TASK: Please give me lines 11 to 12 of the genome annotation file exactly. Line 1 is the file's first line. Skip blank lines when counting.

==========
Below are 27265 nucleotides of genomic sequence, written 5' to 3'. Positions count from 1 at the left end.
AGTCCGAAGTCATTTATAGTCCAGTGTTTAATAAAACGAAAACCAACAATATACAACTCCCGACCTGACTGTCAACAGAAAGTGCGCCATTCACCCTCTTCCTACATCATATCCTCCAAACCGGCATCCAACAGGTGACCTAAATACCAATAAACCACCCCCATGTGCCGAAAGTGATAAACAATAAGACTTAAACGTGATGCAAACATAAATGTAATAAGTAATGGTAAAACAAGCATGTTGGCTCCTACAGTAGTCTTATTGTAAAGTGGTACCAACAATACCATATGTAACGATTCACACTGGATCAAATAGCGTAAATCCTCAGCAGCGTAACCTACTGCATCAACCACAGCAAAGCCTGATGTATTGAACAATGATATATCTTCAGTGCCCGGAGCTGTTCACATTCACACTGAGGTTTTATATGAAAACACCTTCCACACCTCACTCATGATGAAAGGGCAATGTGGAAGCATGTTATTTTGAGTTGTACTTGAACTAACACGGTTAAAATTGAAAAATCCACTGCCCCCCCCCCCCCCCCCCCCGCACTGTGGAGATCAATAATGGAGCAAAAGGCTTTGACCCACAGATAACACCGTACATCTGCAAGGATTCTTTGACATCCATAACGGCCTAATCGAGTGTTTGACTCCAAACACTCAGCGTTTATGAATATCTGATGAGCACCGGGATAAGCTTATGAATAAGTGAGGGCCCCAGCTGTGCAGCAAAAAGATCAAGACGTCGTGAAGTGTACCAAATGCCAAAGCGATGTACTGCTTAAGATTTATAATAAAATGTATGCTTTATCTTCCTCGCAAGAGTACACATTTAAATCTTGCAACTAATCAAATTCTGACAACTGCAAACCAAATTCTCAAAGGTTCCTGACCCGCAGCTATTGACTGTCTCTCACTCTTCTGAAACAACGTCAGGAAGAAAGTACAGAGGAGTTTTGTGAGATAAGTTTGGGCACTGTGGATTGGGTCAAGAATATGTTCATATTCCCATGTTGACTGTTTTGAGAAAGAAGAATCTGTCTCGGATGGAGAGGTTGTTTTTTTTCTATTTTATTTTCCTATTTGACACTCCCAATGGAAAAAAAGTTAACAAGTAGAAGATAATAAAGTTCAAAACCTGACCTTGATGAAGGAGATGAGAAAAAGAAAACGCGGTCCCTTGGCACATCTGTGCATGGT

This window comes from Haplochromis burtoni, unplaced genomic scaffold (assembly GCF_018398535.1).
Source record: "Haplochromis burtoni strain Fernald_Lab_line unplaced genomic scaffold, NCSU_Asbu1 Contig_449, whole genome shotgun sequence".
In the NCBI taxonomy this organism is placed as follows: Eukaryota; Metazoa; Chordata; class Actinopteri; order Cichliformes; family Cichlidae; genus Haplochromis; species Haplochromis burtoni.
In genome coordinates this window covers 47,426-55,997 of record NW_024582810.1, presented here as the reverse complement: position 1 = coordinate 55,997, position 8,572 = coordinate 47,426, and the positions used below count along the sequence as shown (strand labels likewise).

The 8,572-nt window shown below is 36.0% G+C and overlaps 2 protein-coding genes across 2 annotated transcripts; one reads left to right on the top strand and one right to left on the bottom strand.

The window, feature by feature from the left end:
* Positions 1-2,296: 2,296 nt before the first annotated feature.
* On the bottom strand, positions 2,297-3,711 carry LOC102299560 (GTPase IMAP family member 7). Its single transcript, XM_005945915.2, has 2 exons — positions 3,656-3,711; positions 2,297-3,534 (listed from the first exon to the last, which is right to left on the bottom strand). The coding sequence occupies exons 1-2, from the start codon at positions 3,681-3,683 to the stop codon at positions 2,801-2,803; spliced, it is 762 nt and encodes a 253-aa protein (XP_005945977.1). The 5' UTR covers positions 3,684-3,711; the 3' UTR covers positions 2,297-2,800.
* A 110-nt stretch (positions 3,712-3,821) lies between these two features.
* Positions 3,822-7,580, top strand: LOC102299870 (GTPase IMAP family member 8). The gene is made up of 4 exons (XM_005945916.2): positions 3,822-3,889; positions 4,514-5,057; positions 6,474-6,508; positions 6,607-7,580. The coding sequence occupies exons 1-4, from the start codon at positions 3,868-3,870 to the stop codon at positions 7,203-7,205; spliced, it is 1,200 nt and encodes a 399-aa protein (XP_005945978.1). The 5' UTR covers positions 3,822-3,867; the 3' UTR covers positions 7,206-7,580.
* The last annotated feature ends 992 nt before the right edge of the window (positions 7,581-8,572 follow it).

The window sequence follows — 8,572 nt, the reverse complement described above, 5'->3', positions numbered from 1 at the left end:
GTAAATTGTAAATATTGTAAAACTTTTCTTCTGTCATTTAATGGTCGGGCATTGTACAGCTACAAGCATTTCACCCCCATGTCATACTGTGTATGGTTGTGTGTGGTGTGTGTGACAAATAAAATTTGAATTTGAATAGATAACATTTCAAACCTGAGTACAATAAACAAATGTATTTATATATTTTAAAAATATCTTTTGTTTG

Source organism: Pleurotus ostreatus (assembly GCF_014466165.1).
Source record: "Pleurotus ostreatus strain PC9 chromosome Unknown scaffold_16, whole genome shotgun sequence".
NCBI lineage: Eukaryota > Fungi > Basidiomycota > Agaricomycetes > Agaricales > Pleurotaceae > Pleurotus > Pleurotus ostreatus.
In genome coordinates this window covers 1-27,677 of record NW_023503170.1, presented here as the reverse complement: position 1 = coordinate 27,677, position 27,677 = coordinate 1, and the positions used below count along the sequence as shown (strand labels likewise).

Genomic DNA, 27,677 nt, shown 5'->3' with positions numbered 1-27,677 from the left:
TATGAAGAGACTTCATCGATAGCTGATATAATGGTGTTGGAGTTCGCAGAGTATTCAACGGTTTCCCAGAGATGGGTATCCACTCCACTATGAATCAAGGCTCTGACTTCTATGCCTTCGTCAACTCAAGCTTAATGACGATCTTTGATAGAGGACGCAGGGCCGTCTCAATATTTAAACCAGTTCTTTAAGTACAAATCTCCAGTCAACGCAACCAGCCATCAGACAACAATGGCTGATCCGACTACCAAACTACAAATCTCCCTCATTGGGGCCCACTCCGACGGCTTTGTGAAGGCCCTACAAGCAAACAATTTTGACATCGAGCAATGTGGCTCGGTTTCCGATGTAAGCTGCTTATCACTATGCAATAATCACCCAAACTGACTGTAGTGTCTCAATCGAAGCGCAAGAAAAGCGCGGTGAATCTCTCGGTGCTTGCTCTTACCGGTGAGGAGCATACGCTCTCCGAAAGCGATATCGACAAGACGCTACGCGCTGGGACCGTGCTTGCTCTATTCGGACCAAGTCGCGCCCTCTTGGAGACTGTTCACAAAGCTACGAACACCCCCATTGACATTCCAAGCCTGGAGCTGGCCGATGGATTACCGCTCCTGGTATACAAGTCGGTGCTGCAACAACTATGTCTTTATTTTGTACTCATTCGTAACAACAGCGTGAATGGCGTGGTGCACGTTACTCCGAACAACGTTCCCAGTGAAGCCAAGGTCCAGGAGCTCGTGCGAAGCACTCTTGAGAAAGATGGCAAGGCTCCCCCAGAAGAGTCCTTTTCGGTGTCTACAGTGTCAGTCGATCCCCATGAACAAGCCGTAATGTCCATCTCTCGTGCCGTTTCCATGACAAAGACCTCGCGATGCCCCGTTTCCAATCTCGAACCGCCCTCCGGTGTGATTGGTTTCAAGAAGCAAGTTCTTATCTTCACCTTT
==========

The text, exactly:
* A 110-nt stretch (positions 3,712-3,821) lies between these two features.
* Positions 3,822-7,580, top strand: LOC102299870 (GTPase IMAP family member 8). The gene is made up of 4 exons (XM_005945916.2): positions 3,822-3,889; positions 4,514-5,057; positions 6,474-6,508; positions 6,607-7,580. The coding sequence occupies exons 1-4, from the start codon at positions 3,868-3,870 to the stop codon at positions 7,203-7,205; spliced, it is 1,200 nt and encodes a 399-aa protein (XP_005945978.1). The 5' UTR covers positions 3,822-3,867; the 3' UTR covers positions 7,206-7,580.